This is the “town” of Venango, Nebraska:
I put the word “town” in quotes because this particular town, the small cluster of houses and roads on the left-hand side of the image, has a population of around 170, no paved roads, and a single stop sign. If you like, you can click on the picture in order to see a larger view of the horror.
The house in the middle right, which I’ve enlarged in the inset, is the place I spent a number of my formative years.
Looking at the picture now, it’s amazing how little has changed in the twenty-six years since I left there. There used to be a barn just above the house, in the place where the rust-colored scar in the dirt is now, and the town used to have a few more people in it (at the time I lived there, the population was 242). Other than that, it looks pretty much exactly as it did back then.
I went to elementary school in a class of eight people–the largest the town had seen in a decade. The class one grade ahead of me had two people in it. If one were to plot a map of the popularity of the handful of kids at the school, I’d be at the bottom of it, no question about it. I was the only person in the entire school whose parents weren’t long-time Nebraska natives, and the only kid who didn’t much care for football. I was the only kid with a computer (a Radio Shack TRS-80). This, in an environment that prized conformity above all things–conformity of speech, of action, of thought.
Now, American schools are not, and never will be, places that reward anything but conformity. In this tiny town, though, it was as if someone had taken all the need for conformity, all the closed-minded intolerance, and all the petty asshattery you can imagine dredging up from the lowest strata of the human condition, and refined it, distilled it down to its purest and most elemental essence. The drive toward conformity permeated every part of the town, to where one could scarcely tell its citizens apart. It expressed itself even in the casual, offhand racism that made up the sum of the town’s attitude toward others–despite that fact that not one of the people I knew, not one single one, had ever even met any person whose skin was not white. Not once in their entire lives.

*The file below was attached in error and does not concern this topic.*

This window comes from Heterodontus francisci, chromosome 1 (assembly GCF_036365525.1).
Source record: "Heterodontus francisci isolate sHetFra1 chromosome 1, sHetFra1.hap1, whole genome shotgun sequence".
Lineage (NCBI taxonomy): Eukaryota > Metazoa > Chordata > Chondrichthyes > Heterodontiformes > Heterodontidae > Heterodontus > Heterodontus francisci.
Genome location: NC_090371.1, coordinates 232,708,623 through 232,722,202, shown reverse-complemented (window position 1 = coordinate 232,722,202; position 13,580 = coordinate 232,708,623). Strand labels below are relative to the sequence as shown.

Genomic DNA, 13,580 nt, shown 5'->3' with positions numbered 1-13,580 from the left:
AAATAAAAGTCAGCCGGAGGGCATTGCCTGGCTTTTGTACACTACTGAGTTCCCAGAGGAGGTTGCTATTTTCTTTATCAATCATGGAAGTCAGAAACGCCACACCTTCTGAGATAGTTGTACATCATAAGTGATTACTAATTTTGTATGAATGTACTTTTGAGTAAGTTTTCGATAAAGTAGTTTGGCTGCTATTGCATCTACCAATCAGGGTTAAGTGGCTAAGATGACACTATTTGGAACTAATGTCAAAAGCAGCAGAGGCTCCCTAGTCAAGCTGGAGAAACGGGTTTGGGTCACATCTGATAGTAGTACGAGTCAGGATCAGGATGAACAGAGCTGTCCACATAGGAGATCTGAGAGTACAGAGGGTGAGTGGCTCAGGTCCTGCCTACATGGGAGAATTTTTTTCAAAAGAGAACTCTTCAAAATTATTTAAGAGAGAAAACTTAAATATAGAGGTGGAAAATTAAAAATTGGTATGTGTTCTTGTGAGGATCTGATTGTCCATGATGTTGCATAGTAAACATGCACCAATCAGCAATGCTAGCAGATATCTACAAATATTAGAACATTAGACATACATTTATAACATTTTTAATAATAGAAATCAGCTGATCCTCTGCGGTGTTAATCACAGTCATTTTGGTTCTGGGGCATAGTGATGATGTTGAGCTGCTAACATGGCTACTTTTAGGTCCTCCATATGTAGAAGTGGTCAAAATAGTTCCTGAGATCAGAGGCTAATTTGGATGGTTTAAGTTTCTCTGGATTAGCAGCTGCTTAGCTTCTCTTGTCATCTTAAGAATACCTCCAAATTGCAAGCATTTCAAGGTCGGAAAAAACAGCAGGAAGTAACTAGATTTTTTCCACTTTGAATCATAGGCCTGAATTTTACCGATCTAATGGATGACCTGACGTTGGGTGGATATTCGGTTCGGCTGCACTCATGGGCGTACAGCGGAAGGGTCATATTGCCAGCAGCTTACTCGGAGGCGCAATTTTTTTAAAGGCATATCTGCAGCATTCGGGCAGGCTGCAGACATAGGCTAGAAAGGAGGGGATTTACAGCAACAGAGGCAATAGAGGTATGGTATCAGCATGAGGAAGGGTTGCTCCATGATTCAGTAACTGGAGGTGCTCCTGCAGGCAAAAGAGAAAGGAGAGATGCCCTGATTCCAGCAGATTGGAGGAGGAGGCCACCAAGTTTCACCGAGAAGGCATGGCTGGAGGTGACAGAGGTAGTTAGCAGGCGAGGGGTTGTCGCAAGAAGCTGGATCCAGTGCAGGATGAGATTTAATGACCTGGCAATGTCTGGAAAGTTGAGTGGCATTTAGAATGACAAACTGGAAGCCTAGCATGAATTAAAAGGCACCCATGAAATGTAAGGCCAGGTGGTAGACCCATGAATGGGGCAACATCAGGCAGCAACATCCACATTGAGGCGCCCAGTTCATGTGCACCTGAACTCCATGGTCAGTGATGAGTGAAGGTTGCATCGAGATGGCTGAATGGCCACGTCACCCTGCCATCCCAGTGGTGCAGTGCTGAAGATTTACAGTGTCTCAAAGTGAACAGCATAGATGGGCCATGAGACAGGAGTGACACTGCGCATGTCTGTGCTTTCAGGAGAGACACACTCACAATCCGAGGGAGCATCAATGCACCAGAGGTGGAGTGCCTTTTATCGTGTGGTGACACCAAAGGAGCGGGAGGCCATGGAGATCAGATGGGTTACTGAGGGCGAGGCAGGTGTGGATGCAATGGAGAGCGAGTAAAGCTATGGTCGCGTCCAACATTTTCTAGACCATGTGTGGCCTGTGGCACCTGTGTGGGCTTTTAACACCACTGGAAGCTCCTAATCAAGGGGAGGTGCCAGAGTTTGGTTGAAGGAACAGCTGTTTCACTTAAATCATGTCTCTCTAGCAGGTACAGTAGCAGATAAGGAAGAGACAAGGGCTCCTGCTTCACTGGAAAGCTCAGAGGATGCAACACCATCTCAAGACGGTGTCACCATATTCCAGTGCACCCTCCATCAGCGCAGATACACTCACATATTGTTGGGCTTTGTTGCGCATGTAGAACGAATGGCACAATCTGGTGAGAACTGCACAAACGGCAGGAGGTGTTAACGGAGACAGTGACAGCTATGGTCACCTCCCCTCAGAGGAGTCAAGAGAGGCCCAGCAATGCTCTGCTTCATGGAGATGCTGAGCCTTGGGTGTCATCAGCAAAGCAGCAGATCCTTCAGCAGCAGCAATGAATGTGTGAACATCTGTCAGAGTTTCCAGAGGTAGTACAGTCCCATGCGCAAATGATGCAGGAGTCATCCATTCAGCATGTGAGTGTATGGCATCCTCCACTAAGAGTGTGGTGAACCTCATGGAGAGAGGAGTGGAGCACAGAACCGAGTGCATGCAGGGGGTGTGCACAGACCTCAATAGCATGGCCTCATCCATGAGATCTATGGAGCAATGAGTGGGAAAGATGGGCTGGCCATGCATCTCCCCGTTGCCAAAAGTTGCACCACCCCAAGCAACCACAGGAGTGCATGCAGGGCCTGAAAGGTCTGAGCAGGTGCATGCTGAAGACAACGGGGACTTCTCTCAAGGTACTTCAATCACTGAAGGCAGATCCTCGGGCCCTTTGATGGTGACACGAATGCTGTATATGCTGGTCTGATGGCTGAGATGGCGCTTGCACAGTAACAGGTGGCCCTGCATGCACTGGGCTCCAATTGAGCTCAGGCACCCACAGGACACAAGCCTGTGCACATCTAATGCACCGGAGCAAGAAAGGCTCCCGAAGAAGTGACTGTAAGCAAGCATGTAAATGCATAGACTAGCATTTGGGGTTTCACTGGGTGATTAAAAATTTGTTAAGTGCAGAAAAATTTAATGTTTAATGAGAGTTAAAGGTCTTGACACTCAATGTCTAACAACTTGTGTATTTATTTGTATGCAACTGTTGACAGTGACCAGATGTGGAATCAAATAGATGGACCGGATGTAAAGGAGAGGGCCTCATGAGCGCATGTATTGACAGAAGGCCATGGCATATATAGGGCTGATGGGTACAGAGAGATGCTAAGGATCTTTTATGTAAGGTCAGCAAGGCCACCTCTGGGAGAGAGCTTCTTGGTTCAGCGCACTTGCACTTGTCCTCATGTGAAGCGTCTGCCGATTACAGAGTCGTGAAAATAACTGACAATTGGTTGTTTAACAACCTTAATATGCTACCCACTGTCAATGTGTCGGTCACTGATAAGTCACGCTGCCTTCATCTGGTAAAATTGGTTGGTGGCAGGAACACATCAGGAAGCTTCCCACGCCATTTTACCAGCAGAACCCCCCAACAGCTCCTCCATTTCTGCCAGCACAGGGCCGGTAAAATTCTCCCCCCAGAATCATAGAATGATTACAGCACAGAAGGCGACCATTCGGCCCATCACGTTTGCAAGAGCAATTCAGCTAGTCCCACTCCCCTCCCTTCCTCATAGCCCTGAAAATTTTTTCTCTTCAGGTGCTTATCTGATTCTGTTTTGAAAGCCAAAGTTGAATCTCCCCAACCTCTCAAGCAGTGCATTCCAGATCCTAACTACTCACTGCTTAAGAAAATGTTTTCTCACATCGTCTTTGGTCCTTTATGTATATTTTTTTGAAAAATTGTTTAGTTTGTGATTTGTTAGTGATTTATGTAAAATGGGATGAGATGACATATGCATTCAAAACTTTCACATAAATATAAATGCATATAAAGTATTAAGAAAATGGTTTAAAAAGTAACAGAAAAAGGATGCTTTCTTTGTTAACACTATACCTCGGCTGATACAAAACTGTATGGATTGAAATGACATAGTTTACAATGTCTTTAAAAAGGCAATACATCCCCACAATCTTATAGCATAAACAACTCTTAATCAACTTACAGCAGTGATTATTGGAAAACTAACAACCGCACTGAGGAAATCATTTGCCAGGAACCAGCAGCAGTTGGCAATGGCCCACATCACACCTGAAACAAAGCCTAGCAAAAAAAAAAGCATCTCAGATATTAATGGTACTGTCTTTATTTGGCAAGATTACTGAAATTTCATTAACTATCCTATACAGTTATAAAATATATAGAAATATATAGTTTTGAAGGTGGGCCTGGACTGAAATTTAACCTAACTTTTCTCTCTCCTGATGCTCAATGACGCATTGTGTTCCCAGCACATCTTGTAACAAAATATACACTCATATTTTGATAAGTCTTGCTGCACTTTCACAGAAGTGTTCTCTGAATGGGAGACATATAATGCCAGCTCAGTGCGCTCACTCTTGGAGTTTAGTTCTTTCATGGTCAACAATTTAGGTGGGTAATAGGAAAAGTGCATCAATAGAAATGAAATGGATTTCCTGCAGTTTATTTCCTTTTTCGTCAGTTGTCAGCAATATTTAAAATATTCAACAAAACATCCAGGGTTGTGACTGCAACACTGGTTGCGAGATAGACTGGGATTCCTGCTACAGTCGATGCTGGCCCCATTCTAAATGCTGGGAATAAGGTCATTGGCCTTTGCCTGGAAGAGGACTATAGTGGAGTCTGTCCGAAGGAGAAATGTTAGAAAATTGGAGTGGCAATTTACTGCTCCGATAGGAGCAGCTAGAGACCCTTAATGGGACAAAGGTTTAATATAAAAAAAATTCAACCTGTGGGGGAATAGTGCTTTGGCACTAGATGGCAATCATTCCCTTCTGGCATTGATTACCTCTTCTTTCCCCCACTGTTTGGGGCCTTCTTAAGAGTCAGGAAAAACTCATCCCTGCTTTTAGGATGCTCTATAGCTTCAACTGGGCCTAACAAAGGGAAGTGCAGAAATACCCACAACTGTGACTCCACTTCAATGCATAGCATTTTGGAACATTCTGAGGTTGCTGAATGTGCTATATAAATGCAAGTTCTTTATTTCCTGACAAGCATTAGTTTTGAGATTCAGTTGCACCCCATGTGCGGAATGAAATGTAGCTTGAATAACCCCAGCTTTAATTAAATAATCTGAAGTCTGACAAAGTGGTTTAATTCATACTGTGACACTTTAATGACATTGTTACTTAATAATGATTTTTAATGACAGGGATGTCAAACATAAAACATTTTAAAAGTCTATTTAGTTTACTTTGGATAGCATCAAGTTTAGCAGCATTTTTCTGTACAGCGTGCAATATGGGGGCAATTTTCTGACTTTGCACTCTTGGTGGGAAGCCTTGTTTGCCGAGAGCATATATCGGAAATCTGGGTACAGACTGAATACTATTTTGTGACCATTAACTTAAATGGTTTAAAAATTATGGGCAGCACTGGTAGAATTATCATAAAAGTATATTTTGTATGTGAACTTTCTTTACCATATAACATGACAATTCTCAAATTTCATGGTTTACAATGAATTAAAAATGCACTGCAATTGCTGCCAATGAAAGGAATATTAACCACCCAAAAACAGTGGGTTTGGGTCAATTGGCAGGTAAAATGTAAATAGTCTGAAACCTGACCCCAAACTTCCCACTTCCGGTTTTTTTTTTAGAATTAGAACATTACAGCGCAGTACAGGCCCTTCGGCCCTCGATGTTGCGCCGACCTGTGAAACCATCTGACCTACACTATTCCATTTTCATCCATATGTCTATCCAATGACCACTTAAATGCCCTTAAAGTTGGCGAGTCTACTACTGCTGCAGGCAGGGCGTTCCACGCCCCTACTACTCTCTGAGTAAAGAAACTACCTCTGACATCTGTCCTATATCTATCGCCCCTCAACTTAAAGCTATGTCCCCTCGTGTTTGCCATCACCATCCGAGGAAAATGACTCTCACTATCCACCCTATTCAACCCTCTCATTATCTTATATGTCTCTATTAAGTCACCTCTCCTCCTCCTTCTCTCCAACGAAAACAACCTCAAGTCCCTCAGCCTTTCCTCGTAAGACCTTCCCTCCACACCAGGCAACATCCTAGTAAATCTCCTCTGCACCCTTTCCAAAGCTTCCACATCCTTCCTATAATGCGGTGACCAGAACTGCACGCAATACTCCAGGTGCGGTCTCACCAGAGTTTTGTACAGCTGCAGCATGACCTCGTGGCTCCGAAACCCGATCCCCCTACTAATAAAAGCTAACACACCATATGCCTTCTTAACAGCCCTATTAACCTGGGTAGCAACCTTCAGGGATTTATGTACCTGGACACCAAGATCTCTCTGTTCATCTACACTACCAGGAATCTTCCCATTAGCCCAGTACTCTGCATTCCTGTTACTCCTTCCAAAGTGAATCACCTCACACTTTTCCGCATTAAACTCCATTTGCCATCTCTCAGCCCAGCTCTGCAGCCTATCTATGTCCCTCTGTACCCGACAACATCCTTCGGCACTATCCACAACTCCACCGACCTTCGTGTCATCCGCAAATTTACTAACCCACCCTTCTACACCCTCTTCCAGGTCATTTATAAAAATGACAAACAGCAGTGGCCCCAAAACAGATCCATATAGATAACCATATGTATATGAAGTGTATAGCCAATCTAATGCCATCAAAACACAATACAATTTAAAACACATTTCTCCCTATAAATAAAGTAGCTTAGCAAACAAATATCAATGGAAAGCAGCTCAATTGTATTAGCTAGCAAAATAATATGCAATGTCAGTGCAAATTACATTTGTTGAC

I survived the years in Nebraska by keeping to myself and by doing things that nobody else in the town could even understand, much less relate to. I built and flew model rockets (and occasionally lost them in the wheat fields surrounding the house), and I used antique bulletin board systems with a crude, slow 300-baud telephone modem that set my parents back some $600 (at the time, there were only a handful of such systems out there, CBBS Chicago and Magnetic Fantasies in California being the two I most strongly remember using). I read a lot, mostly science textbooks and fantasy novels.
And I developed a very strong, cast-iron case of don’t-give-a-fuck-what-other-folks-think.
Even back then, as the least popular kid in class, the one who was regularly bullied and beaten by the other kids at school (I particularly remember two rather obnoxious meatbags, both named Mike, who everyone called Mike A. and Mike C.; I don’t remember their last names, though I distinctly remember a number of thrashings at their hands), I would not even for a second have traded lives with any of them.
At the time, living in that benighted hellhole was the worst, most miserable thing I could possibly imagine. I came away from it with an ironclad belief that my life belongs to me and it simply does not matter what anyone else thinks of that, and that’s really not such a bad place to be.
I’m curious whatever became of Mike A. and Mike C. I suspect they didn’t escape.